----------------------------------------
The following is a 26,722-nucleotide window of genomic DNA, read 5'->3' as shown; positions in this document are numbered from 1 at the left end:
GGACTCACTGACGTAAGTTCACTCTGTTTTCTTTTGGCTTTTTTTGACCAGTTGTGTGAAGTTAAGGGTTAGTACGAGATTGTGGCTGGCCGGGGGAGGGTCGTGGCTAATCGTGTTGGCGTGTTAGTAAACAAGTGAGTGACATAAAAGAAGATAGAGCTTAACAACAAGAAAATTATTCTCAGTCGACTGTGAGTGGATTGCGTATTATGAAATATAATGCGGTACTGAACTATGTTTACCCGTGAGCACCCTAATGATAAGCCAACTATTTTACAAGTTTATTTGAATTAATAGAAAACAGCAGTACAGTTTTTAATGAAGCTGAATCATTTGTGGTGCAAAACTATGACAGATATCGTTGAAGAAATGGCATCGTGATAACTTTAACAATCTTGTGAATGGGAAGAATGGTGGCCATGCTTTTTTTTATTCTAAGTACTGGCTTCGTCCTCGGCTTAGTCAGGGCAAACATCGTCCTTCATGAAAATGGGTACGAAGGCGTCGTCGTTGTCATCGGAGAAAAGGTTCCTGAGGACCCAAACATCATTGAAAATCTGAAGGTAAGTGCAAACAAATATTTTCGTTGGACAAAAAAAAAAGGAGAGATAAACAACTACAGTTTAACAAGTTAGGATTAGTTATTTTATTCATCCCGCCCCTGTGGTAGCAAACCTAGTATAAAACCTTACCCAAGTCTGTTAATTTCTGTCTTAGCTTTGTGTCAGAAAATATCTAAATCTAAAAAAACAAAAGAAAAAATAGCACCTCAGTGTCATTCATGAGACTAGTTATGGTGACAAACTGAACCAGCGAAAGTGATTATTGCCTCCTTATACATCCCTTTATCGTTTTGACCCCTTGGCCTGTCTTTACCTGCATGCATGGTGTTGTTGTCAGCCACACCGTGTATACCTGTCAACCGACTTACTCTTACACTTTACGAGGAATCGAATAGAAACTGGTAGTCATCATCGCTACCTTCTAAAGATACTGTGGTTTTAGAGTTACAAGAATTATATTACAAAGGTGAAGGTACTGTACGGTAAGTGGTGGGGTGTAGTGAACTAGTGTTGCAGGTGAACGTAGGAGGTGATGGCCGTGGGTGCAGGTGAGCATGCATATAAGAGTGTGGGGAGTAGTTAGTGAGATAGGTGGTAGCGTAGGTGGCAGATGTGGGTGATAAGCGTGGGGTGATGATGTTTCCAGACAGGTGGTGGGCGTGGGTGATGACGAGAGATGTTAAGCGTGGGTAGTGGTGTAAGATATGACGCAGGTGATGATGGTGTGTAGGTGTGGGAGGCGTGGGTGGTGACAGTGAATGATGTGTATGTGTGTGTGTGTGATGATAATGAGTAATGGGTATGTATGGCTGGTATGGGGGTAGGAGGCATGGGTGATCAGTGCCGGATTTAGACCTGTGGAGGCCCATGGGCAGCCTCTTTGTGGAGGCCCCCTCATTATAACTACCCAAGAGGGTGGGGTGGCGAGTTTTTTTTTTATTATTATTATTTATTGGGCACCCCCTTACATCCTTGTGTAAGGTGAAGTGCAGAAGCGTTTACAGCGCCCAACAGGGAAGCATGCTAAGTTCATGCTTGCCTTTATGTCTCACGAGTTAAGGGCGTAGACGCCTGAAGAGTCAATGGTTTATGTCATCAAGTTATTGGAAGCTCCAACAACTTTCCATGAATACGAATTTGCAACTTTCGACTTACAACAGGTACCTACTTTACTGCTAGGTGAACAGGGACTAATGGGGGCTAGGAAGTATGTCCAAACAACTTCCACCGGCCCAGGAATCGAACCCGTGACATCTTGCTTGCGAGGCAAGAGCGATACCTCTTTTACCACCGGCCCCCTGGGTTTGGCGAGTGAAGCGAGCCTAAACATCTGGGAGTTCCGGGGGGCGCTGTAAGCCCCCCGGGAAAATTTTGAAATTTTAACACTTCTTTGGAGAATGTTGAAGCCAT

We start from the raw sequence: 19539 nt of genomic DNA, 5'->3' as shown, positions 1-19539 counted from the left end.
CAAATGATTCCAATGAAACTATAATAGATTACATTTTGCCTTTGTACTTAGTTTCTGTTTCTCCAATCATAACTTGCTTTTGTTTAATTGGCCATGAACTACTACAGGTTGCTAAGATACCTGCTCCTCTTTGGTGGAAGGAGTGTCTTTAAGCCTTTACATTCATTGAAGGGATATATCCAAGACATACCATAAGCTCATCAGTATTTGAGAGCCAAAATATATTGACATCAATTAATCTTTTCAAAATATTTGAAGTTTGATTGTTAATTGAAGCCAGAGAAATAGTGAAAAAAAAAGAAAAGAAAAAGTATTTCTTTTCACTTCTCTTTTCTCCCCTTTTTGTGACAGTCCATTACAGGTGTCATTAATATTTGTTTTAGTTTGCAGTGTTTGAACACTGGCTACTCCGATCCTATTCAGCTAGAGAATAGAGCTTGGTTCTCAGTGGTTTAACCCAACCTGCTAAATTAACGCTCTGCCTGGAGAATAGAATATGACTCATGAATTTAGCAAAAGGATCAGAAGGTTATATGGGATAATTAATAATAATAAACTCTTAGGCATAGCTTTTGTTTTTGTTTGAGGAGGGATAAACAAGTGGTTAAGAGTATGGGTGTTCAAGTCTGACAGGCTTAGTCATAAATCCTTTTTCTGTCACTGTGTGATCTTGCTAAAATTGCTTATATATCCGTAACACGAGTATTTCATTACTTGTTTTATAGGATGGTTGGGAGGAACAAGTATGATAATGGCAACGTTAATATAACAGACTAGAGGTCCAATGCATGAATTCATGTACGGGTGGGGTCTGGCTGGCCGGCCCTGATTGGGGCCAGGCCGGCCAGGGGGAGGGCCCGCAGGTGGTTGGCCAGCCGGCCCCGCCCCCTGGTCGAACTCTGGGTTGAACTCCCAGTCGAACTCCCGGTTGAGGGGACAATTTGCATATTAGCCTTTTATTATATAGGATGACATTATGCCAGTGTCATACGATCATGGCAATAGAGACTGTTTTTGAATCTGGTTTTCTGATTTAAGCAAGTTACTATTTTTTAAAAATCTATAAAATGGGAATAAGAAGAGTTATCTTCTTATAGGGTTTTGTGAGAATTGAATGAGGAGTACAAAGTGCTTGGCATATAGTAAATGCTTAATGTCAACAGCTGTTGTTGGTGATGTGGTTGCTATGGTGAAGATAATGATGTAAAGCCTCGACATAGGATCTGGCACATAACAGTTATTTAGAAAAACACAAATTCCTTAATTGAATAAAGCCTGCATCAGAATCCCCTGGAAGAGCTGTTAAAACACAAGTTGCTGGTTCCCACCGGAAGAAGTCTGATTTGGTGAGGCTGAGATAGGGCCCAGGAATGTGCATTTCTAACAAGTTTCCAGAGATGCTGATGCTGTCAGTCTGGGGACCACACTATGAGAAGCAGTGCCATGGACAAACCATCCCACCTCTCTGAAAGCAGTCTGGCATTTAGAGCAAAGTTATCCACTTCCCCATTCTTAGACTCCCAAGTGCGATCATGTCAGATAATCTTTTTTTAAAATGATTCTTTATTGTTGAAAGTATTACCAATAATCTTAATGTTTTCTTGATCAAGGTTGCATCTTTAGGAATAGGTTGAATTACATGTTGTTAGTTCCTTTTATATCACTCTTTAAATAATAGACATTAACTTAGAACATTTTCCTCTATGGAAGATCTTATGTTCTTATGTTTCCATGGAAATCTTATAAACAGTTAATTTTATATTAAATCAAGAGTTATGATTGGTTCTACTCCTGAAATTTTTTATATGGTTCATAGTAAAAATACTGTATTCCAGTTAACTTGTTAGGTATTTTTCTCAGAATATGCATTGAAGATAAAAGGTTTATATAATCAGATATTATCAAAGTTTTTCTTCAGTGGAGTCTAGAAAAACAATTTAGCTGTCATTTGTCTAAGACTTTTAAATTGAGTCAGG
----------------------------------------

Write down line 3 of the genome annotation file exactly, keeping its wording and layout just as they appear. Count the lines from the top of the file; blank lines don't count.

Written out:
We start from the raw sequence: 19539 nt of genomic DNA, 5'->3' as shown, positions 1-19539 counted from the left end.